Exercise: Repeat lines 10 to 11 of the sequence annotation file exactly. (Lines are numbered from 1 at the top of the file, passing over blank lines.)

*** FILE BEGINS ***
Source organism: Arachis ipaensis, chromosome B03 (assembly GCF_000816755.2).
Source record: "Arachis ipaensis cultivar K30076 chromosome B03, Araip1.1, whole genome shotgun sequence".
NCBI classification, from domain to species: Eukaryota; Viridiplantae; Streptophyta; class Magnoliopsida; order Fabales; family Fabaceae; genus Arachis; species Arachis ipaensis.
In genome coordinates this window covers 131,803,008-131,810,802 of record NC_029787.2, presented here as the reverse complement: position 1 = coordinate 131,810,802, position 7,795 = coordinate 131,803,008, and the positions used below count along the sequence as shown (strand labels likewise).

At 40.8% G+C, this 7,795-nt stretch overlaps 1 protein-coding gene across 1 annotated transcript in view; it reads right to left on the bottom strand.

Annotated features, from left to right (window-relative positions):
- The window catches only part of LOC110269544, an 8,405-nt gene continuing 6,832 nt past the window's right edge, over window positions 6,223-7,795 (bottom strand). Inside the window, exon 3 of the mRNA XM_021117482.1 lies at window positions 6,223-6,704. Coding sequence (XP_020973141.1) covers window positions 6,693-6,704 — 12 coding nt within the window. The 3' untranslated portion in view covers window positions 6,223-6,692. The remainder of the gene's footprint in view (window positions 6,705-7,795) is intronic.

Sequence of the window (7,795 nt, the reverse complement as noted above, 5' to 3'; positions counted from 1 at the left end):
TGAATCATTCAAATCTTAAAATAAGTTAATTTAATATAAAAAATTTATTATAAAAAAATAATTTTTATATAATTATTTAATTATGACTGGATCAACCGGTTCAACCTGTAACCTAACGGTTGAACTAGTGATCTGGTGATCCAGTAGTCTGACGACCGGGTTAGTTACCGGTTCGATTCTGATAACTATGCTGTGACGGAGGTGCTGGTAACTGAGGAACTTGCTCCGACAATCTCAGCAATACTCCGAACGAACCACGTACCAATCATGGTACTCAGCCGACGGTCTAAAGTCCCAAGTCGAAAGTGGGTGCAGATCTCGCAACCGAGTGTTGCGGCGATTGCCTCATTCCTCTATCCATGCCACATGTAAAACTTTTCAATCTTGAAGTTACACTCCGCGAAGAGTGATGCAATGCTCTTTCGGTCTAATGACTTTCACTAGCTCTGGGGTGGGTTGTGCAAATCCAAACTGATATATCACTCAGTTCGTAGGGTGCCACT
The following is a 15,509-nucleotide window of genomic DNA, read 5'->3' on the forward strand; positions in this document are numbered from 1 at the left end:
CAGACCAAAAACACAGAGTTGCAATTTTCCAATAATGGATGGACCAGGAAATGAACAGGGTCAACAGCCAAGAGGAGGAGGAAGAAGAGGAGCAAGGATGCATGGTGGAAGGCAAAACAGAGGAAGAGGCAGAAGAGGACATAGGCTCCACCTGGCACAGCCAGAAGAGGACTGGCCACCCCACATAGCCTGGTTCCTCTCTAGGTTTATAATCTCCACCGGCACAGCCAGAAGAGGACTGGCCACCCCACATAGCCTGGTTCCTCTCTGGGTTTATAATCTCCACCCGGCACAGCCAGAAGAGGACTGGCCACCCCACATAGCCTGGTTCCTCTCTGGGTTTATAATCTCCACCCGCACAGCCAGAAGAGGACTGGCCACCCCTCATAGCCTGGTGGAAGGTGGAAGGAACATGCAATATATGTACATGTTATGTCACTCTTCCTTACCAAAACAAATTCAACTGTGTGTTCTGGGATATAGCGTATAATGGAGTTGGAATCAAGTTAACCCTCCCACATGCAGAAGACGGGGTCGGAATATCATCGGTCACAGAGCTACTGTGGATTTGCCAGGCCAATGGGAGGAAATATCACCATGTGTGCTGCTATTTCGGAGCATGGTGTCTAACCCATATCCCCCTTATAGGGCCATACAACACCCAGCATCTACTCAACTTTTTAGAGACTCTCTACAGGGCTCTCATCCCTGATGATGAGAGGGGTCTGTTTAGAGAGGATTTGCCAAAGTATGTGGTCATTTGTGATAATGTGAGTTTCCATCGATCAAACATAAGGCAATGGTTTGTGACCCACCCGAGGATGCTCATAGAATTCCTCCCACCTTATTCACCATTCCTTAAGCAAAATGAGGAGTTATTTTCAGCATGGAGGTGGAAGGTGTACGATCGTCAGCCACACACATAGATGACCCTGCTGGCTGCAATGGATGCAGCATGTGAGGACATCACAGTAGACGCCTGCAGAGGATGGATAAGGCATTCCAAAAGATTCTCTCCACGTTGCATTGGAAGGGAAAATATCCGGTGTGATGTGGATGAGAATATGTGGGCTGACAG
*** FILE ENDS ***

The following is a 15,509-nucleotide window of genomic DNA, read 5'->3' on the forward strand; positions in this document are numbered from 1 at the left end:
CAGACCAAAAACACAGAGTTGCAATTTTCCAATAATGGATGGACCAGGAAATGAACAGGGTCAACAGCCAAGAGGAGGAGGAAGAAGAGGAGCAAGGATGCATGGTGGAAGGCAAAACAGAGGAAGAGGCAGAAGAGGACATAGGCTCCACCTGGCACAGCCAGAAGAGGACTGGCCACCCCACATAGCCTGGTTCCTCTCTAGGTTTATAATCTCCACCGGCACAGCCAGAAGAGGACTGGCCACCCCACATAGCCTGGTTCCTCTCTGGGTTTATAATCTCCACCCGGCACAGCCAGAAGAGGACTGGCCACCCCACATAGCCTGGTTCCTCTCTGGGTTTATAATCTCCACCCGCACAGCCAGAAGAGGACTGGCCACCCCTCATAGCCTGGTGGAAGGTGGAAGGAACATGCAATATATGTACATGTTATGTCACTCTTCCTTACCAAAACAAATTCAACTGTGTGTTCTGGGATATAGCGTATAATGGAGTTGGAATCAAGTTAACCCTCCCACATGCAGAAGACGGGGTCGGAATATCATCGGTCACAGAGCTACTGTGGATTTGCCAGGCCAATGGGAGGAAATATCACCATGTGTGCTGCTATTTCGGAGCATGGTGTCTAACCCATATCCCCCTTATAGGGCCATACAACACCCAGCATCTACTCAACTTTTTAGAGACTCTCTACAGGGCTCTCATCCCTGATGATGAGAGGGGTCTGTTTAGAGAGGATTTGCCAAAGTATGTGGTCATTTGTGATAATGTGAGTTTCCATCGATCAAACATAAGGCAATGGTTTGTGACCCACCCGAGGATGCTCATAGAATTCCTCCCACCTTATTCACCATTCCTTAAGCAAAATGAGGAGTTATTTTCAGCATGGAGGTGGAAGGTGTACGATCGTCAGCCACACACATAGATGACCCTGCTGGCTGCAATGGATGCAGCATGTGAGGACATCACAGTAGACGCCTGCAGAGGATGGATAAGGCATTCCAAAAGATTCTCTCCACGTTGCATTGGAAGGGAAAATATCCGGTGTGATGTGGATGAGAATATGTGGGCTGACAG